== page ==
What the Bucks traded for
In Mirotic, Milwaukee has landed one of the NBA’s best shooting big men. Not only that, but the Bucks have acquired the soon-to-be 28-year-old in the midst of a career-year.
A highly touted player prior to arriving in the NBA due to his success in Europe with Real Madrid, Mirotic has established himself as a highly skilled role player in the world’s best basketball league in the years since.
This season, Mirotic is averaging 16.7 points, 8.3 rebounds and 1.0 assists, while shooting 36.8 percent from deep on 7.2 three-point attempts per contest. In many ways, that willingness and accuracy to let fly from deep unlocked various options and driving lanes for New Orleans’ other players since he arrived in the Big Easy last season.
As a frontcourt partner alongside one of the NBA’s most freakishly gifted players (Anthony Davis), Mirotic’s size helped to buoy the Pelicans’ offense.
Of course, if any of that sounds familiar, it’s because it should. Mirotic offered the Pelicans a lot of what Brook Lopez has been able to provide the Bucks with this season. As a result, Mirotic should make for both a seamless replacement for Lopez, as well as an option that provides a similar skill-set with an added sense of versatility.
Writing for the New Orleans Advocate last month, Scott Kushner described Mirotic in a fashion equally befitting of Lopez:
"” It’s not just hitting 3-pointers, but the confidence he has to shoot them, makes him such a weapon on a team light on traditional sharpshooters and long on creative interior scorers.”"
Continuing on that front, Kushner had other comments that draw to mind the influence the slow-moving Lopez has had on Milwaukee’s style of play this year:
"“While the Pelicans’ system is a fast-pace attack designed to feast in the paint, the not-so-swift, deep-shooting Mirotic is particularly valuable in it.”"
In other words, the first thing Mirotic will offer the Bucks is a big man capable of replicating many of the elements that have made Lopez so crucial to Milwaukee’s style of play.
Beyond that, though, Mirotic should also create real excitement in terms of how his differences with Lopez can boost the Bucks. Mirotic can be added to the mix of Giannis Antetokounmpo, D.J. Wilson and Ersan Ilyasova, as a forward capable of manning the middle in a small-ball lineup.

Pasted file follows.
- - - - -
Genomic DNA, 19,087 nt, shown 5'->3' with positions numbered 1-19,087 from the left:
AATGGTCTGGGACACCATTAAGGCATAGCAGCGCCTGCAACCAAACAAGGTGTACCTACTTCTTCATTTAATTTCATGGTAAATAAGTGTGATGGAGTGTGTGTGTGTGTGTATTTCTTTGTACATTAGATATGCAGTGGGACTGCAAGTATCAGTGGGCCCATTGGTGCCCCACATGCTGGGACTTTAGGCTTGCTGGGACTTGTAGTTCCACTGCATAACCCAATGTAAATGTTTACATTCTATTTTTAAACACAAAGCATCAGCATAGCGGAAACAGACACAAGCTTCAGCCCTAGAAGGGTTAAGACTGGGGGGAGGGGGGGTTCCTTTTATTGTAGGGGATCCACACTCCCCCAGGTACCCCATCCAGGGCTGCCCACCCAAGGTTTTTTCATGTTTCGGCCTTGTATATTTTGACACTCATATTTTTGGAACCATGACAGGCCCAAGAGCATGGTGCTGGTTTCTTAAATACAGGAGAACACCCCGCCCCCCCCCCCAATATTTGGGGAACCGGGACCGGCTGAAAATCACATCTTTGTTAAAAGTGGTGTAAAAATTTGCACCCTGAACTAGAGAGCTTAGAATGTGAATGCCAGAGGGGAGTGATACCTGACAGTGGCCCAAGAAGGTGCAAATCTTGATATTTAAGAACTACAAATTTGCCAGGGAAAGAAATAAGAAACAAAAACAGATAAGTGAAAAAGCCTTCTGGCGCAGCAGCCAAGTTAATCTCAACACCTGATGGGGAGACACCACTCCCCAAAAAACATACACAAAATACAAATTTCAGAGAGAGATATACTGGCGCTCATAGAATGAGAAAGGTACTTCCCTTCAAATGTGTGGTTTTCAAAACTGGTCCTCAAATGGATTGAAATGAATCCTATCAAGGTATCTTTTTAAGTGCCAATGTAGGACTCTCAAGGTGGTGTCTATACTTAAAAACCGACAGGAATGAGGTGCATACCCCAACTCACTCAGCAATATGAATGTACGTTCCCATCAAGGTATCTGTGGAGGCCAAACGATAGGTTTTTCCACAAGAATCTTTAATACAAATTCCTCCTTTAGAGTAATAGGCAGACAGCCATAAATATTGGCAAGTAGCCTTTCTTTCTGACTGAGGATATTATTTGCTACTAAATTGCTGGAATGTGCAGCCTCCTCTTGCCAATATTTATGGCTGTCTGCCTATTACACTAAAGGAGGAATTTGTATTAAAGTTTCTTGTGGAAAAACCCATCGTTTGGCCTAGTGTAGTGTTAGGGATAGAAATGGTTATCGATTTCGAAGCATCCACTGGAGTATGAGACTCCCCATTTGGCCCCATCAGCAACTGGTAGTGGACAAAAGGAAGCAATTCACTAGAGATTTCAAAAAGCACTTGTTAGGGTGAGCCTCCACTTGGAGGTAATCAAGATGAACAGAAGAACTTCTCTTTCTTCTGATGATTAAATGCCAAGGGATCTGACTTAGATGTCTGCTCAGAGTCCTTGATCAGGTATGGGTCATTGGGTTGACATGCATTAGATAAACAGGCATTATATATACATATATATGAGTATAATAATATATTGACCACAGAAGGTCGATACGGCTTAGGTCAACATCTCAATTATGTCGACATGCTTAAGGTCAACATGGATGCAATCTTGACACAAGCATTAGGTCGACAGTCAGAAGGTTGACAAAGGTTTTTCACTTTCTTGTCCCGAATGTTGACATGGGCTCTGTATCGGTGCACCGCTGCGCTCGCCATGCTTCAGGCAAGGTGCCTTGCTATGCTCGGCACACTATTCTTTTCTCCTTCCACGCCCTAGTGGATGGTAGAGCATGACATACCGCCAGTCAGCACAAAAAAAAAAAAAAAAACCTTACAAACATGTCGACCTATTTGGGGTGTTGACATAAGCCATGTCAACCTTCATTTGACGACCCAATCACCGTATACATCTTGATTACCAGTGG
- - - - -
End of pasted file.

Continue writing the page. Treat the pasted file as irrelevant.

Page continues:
Realistically, Mirotic may never play the 5 spot for the Bucks, particularly when paired with Antetokounmpo, but his presence with any of those players will only further increase Milwaukee’s flexibility and ability to play fluidly in-game.
Budenholzer has also shown a penchant for bigger lineups, and with a matchup with the Raptors now including the prospect of facing a frontcourt of Kawhi Leonard – Serge Ibaka – Marc Gasol, Mirotic’s shooting could just as easily see him paired with Antetokounmpo and Lopez in Milwaukee’s own jumbo lineups.
Mirotic has a reputation as a sub-par defender, yet it’s even fair to argue that’s undeserved at this point. Writing for the Washington Post, Justin Willard did exactly that late last season, noting:
"“He has quick hands, generating a lot of steals for a power forward (1.6 per 100 possessions for his career), and he’s an excellent defensive rebounder, too, ranking 29th out of 275 players with at least 1,000 minutes played in percentage of defensive boards grabbed. He’s good in most team schemes, and he has shown a lot of skill in defending the pick and roll.”"
In short, Mirotic is incredibly skilled, an ideal fit for Milwaukee’s roster and style of play, and only serves to further enhance the Bucks’ existing versatility heading into the closing stretch of the season.